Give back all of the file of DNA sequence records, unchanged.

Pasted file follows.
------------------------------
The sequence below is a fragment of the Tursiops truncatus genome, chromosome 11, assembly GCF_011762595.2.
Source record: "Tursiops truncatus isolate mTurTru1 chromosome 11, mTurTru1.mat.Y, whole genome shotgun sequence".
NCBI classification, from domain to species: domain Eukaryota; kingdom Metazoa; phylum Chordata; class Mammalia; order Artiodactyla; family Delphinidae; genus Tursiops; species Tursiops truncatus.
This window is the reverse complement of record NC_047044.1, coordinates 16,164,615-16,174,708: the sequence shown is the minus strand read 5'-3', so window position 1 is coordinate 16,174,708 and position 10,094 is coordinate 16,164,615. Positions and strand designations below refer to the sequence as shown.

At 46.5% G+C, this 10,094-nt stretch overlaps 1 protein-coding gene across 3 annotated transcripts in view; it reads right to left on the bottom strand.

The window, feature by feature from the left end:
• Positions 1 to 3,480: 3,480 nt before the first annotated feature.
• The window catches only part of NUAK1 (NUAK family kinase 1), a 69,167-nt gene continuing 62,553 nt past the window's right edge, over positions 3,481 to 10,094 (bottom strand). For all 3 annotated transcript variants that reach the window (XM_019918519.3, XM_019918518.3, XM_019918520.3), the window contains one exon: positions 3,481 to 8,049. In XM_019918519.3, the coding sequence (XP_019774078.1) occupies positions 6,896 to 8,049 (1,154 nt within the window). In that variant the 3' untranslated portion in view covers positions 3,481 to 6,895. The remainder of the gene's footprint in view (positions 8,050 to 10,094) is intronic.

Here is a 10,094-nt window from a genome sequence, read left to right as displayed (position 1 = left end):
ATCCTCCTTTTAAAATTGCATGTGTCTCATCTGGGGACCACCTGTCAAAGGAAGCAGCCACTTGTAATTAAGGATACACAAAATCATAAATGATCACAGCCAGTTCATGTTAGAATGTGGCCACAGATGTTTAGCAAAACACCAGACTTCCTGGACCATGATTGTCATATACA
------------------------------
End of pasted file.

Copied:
The sequence below is a fragment of the Tursiops truncatus genome, chromosome 11, assembly GCF_011762595.2.
Source record: "Tursiops truncatus isolate mTurTru1 chromosome 11, mTurTru1.mat.Y, whole genome shotgun sequence".
NCBI classification, from domain to species: domain Eukaryota; kingdom Metazoa; phylum Chordata; class Mammalia; order Artiodactyla; family Delphinidae; genus Tursiops; species Tursiops truncatus.
This window is the reverse complement of record NC_047044.1, coordinates 16,164,615-16,174,708: the sequence shown is the minus strand read 5'-3', so window position 1 is coordinate 16,174,708 and position 10,094 is coordinate 16,164,615. Positions and strand designations below refer to the sequence as shown.

At 46.5% G+C, this 10,094-nt stretch overlaps 1 protein-coding gene across 3 annotated transcripts in view; it reads right to left on the bottom strand.

The window, feature by feature from the left end:
• Positions 1 to 3,480: 3,480 nt before the first annotated feature.
• The window catches only part of NUAK1 (NUAK family kinase 1), a 69,167-nt gene continuing 62,553 nt past the window's right edge, over positions 3,481 to 10,094 (bottom strand). For all 3 annotated transcript variants that reach the window (XM_019918519.3, XM_019918518.3, XM_019918520.3), the window contains one exon: positions 3,481 to 8,049. In XM_019918519.3, the coding sequence (XP_019774078.1) occupies positions 6,896 to 8,049 (1,154 nt within the window). In that variant the 3' untranslated portion in view covers positions 3,481 to 6,895. The remainder of the gene's footprint in view (positions 8,050 to 10,094) is intronic.

Here is a 10,094-nt window from a genome sequence, read left to right as displayed (position 1 = left end):
ATCCTCCTTTTAAAATTGCATGTGTCTCATCTGGGGACCACCTGTCAAAGGAAGCAGCCACTTGTAATTAAGGATACACAAAATCATAAATGATCACAGCCAGTTCATGTTAGAATGTGGCCACAGATGTTTAGCAAAACACCAGACTTCCTGGACCATGATTGTCATATACA